We live in an era of convenience foods, the processing of it changes its chemical structure and more often than not micronutrients composition of vitamins and minerals get lost due to chemical added and/or extreme temperatures changes, even some foods may lose its taste, flavor, and color.

In this two-part post we’ll talk first about the profile of processed foods and on the second part what manufacturers add to them in order to compensate, at the end, all the information exposed can help you decide on either you should limit processed food intake or maybe even at some point remove them completely from your life.



Natural foods, as we find it in nature, like fruits, vegetables, cereals, and legumes, are meant to be eaten in a short period of time, that why seasons dictates blossom or perish of natural foods, so, to compensate for that manufacturers add a variety of chemicals, additives, and preservatives to prolong their shelf life.

As mentioned before, changes in chemical composition take place due to heat, pressure and added chemicals that lead to 3 main factors of severe nutritional value reduction: fats get hydrogenated, minerals/vitamins lose and proteins denatured [1].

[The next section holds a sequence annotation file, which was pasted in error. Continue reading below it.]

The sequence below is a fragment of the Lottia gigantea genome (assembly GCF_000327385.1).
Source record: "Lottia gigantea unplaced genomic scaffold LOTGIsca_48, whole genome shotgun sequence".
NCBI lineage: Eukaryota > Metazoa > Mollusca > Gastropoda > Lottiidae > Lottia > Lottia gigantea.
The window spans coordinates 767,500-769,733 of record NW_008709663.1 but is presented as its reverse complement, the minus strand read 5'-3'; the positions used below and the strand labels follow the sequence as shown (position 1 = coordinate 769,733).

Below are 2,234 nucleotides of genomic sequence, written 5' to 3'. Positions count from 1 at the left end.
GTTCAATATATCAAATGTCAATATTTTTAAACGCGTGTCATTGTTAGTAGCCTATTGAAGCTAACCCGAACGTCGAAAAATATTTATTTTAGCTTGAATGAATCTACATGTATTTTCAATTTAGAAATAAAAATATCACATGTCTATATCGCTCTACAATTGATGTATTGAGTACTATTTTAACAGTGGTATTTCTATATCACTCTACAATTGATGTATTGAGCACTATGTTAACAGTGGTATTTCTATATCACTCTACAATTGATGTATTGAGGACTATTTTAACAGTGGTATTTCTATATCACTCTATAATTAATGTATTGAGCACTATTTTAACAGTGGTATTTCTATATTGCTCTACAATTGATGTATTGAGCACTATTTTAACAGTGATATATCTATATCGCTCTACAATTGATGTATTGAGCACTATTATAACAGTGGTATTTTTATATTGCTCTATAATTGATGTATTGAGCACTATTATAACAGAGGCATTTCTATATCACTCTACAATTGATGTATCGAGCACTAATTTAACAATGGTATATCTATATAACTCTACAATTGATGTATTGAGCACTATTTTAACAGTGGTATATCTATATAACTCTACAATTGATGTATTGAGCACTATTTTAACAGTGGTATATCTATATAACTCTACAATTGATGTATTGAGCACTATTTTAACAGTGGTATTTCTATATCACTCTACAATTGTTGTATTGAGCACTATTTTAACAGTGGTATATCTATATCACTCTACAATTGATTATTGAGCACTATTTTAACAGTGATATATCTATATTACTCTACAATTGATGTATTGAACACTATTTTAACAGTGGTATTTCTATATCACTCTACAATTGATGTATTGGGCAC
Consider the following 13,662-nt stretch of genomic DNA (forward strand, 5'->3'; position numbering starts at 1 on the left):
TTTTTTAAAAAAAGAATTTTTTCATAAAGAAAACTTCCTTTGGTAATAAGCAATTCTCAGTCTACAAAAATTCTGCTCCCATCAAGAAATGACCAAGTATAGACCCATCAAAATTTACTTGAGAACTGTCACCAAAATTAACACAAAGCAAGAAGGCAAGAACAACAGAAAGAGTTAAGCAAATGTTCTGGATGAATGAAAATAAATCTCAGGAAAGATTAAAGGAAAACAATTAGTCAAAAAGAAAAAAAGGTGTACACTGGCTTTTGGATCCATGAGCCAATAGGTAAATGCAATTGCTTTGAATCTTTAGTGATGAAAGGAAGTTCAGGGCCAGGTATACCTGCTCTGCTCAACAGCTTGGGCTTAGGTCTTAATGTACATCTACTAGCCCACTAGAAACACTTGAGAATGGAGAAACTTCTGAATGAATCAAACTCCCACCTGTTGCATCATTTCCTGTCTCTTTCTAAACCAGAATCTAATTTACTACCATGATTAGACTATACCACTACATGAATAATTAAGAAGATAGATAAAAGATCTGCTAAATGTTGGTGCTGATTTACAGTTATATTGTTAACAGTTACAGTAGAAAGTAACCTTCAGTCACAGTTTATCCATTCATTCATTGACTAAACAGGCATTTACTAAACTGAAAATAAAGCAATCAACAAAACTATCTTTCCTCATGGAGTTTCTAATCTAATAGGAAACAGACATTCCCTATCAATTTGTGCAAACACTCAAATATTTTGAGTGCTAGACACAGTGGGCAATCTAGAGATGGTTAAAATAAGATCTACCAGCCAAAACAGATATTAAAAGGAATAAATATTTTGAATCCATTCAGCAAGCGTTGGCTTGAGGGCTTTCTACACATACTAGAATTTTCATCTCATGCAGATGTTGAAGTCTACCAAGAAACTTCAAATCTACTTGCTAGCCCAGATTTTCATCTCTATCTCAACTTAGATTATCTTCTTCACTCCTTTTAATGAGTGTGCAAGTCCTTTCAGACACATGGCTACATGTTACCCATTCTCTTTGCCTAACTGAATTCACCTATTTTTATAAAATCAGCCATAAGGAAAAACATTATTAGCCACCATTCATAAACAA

We have three main fats found in nature, monounsaturated, polyunsaturated and saturated fats, the latter is mainly found in animal source foods like eggs and meat, as a side note, from a nutritional standpoint none of them are bad and should not be labeled as such, because all of them have a purpose in our body, they all help to promote wellness, the problem relays once excess intake takes place, saturated fats may have a bad reputation but that because they can be very easy to overeat by general populations, compared to nuts or avocado (sources of monounsaturated and polyunsaturated respectively).

Now, back again with the topic of hydrogenated fats, chemically their structure is very unstable, especially when exposed to high temperatures for a prolonged period of time, processed food is subject to that, and regardless of its source (mono, poly or saturated) its chemical structure will change, hydrogenated fats its nothing more than a change in chemical structure composition to trans [2], and trans fats because of its altered structure are not very well metabolized and with very little we can have health problems, one of the main disease excess trans-fat can cause is Atherosclerosis in which the inside of an artery narrows due to the buildup of plaque [3].



We have discussed previously that micronutrients dictate a food nutritional profile when you found a food high not only in one but multiple vitamins you are looking at a very good nutritional source of nourishment.